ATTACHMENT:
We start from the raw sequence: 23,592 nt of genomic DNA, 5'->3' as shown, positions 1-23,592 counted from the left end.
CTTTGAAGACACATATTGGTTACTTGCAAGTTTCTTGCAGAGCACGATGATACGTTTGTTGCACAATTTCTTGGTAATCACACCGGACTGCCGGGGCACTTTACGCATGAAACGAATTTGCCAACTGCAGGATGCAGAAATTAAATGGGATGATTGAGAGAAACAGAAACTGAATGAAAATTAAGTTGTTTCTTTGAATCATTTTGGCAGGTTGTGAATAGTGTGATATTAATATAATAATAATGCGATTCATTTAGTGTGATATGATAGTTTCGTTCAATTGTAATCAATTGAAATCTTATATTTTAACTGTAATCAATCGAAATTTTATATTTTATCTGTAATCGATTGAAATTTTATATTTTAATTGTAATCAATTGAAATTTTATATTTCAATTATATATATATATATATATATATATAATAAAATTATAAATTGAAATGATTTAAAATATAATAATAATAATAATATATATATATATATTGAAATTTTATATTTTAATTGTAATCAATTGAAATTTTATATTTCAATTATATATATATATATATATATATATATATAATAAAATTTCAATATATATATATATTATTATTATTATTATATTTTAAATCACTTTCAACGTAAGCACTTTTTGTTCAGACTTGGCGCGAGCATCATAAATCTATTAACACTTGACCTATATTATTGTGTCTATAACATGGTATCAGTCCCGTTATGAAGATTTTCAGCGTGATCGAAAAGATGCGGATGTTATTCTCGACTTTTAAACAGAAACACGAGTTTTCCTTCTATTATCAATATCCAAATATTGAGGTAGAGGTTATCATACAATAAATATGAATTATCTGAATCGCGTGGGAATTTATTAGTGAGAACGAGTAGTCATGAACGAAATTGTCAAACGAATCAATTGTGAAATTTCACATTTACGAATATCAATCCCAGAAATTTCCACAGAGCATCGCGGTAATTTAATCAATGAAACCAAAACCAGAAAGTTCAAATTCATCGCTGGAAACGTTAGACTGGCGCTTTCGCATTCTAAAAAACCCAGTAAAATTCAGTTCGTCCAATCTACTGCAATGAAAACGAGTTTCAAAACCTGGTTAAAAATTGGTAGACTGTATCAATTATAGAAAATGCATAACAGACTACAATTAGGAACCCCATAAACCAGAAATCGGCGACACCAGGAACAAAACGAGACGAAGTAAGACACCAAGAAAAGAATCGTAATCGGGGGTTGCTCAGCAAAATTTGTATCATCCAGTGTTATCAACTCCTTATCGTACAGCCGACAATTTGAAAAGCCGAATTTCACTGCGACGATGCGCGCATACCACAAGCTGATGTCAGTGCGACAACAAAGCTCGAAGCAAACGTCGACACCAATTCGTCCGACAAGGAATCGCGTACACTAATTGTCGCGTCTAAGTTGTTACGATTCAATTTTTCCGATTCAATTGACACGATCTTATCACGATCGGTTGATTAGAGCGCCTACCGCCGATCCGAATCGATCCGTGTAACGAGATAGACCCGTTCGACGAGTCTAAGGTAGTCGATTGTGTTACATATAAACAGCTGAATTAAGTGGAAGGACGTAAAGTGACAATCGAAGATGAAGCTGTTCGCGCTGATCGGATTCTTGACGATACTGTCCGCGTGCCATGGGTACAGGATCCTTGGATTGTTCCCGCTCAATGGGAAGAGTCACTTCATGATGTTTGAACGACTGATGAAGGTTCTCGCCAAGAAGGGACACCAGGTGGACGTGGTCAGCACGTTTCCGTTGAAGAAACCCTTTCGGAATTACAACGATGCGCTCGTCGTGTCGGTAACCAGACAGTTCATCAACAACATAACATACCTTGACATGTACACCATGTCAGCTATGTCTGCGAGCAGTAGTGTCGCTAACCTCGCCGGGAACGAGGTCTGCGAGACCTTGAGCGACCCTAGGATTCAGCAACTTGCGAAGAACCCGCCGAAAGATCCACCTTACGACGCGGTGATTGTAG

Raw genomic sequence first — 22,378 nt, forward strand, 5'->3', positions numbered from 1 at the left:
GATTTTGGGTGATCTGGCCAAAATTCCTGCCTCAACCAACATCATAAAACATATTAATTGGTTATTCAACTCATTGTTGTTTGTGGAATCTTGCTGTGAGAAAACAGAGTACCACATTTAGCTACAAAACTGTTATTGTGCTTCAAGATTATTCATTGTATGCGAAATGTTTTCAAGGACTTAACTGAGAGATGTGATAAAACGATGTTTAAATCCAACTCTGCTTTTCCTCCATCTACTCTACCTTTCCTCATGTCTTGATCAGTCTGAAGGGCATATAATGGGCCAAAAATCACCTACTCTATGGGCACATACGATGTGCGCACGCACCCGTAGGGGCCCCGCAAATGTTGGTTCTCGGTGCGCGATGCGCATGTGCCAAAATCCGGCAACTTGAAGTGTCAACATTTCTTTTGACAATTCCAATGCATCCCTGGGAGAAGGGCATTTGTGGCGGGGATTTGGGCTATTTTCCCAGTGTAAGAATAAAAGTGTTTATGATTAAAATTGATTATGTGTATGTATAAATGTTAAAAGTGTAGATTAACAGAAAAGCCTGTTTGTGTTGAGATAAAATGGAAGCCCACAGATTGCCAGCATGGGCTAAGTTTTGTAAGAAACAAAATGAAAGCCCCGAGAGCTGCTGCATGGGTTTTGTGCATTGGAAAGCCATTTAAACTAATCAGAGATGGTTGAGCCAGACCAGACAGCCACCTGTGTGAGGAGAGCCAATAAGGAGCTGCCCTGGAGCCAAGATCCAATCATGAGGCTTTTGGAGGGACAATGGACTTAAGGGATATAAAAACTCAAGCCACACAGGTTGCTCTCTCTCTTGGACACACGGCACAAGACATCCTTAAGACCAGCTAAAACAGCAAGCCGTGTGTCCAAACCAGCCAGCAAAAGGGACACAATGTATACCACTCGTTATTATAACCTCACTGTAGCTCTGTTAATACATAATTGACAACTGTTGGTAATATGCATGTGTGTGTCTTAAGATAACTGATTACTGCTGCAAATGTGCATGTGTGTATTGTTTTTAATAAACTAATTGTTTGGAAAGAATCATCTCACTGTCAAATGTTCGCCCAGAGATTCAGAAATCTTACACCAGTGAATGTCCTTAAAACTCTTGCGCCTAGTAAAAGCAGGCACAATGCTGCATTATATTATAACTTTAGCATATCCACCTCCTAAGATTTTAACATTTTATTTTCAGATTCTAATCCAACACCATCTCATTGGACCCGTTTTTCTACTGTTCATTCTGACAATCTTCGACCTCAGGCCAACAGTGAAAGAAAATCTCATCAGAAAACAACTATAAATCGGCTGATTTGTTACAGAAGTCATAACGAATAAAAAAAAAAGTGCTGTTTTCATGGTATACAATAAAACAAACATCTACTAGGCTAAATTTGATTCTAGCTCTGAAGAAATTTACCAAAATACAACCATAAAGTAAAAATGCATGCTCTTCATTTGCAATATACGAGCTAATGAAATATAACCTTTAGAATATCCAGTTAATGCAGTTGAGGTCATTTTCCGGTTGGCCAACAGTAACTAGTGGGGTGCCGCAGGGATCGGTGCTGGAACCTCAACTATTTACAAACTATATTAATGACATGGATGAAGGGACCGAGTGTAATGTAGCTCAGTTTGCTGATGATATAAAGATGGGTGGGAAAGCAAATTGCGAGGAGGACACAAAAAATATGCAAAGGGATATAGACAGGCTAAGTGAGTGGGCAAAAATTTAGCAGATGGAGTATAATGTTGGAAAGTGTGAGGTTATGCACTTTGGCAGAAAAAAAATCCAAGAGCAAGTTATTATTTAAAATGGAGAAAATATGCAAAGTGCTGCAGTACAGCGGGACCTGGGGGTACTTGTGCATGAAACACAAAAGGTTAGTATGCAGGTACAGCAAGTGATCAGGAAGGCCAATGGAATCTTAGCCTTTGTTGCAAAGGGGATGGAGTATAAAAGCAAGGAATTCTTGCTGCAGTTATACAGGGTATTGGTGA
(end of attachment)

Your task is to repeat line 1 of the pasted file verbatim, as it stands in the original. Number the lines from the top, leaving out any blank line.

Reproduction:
We start from the raw sequence: 23,592 nt of genomic DNA, 5'->3' as shown, positions 1-23,592 counted from the left end.